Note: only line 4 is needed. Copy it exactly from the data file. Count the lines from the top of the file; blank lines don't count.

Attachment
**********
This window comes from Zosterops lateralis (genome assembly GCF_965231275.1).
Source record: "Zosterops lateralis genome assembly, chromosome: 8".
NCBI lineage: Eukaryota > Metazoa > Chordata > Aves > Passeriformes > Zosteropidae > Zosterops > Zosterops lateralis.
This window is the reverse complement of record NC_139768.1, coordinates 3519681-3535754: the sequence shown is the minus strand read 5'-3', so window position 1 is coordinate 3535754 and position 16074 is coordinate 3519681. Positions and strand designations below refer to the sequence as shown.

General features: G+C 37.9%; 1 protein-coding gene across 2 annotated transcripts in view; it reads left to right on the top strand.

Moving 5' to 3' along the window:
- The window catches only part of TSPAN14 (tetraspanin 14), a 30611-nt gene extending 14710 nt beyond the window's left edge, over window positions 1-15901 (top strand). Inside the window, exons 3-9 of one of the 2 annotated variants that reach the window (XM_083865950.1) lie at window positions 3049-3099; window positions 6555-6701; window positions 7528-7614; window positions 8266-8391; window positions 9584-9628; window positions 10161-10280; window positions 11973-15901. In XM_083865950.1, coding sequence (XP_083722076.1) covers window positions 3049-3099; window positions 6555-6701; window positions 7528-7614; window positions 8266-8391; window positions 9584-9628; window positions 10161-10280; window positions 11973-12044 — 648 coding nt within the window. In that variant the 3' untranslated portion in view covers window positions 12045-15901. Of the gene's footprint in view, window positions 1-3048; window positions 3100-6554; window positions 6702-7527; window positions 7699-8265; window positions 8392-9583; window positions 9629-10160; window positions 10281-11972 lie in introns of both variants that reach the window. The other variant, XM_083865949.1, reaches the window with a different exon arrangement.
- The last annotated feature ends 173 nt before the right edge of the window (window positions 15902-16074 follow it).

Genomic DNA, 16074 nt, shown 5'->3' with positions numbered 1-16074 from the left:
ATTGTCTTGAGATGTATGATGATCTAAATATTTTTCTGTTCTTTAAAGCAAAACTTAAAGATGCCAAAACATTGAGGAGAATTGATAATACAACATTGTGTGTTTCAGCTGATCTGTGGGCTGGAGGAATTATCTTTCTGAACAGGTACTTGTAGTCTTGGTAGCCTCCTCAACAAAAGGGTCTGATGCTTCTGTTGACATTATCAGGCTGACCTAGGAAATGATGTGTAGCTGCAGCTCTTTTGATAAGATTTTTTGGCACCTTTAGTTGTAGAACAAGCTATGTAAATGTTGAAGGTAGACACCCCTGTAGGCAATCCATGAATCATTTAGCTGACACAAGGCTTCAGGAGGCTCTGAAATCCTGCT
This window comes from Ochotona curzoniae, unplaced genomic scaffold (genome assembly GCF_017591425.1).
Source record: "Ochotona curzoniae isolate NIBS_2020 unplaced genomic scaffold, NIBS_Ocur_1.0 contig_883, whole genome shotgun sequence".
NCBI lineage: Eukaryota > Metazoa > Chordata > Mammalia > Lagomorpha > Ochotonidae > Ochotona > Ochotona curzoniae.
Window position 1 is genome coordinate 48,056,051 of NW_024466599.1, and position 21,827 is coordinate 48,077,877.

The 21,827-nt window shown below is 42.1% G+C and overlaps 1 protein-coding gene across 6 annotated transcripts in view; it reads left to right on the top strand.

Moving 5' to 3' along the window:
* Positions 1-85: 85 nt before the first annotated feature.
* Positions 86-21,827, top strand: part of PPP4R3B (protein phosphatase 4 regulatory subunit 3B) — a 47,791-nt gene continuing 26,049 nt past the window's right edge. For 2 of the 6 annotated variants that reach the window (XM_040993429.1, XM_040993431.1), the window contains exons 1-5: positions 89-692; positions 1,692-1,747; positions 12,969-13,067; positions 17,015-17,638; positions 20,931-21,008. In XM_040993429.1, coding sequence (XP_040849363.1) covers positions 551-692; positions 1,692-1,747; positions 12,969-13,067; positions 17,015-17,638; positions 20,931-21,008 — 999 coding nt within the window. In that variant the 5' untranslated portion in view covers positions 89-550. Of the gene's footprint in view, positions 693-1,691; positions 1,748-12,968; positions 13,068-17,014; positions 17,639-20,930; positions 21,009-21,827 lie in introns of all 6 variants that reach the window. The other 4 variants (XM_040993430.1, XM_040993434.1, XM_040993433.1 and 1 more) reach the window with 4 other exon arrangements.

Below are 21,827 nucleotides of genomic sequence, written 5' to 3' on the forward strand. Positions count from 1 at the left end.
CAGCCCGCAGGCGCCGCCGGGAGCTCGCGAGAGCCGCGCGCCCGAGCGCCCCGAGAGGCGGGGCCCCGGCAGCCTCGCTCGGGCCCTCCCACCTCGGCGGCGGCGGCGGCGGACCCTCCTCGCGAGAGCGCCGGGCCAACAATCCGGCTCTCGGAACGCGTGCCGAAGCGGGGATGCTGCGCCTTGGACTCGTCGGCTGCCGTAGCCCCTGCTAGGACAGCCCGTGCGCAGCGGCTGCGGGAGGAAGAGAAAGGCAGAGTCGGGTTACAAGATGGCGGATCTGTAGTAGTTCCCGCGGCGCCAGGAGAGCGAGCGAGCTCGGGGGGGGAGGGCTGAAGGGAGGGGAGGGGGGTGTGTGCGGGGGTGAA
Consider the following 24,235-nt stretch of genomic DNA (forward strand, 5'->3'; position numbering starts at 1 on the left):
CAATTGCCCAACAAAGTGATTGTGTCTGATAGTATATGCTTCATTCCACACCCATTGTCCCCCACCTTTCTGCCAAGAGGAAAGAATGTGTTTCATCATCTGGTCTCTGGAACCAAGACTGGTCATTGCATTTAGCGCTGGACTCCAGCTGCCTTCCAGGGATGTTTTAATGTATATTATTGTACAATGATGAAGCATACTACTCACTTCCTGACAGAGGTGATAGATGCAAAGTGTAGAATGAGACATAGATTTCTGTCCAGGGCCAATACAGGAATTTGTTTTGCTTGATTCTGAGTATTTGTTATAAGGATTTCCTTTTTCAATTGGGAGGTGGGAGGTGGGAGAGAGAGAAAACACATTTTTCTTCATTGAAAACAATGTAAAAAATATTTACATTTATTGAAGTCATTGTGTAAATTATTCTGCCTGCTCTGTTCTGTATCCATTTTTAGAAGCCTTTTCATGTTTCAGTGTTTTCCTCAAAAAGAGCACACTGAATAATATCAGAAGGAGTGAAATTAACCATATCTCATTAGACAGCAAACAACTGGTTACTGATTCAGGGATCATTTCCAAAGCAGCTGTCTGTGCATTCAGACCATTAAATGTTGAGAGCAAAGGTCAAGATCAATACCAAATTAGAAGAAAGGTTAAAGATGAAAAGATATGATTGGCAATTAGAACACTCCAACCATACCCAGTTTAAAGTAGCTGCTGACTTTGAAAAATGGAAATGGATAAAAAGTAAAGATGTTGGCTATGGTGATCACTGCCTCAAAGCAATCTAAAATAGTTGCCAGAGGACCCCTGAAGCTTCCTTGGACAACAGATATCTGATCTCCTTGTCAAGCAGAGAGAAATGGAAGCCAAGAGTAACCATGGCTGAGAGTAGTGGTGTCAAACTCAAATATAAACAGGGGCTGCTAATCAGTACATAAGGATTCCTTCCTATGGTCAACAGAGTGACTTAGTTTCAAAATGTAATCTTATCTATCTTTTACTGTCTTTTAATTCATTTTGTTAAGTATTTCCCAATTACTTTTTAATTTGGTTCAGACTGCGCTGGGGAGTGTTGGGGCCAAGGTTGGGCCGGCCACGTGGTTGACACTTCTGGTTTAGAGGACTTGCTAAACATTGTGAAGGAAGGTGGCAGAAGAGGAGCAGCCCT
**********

This window is the reverse complement of record NC_139768.1, coordinates 3519681-3535754: the sequence shown is the minus strand read 5'-3', so window position 1 is coordinate 3535754 and position 16074 is coordinate 3519681. Positions and strand designations below refer to the sequence as shown.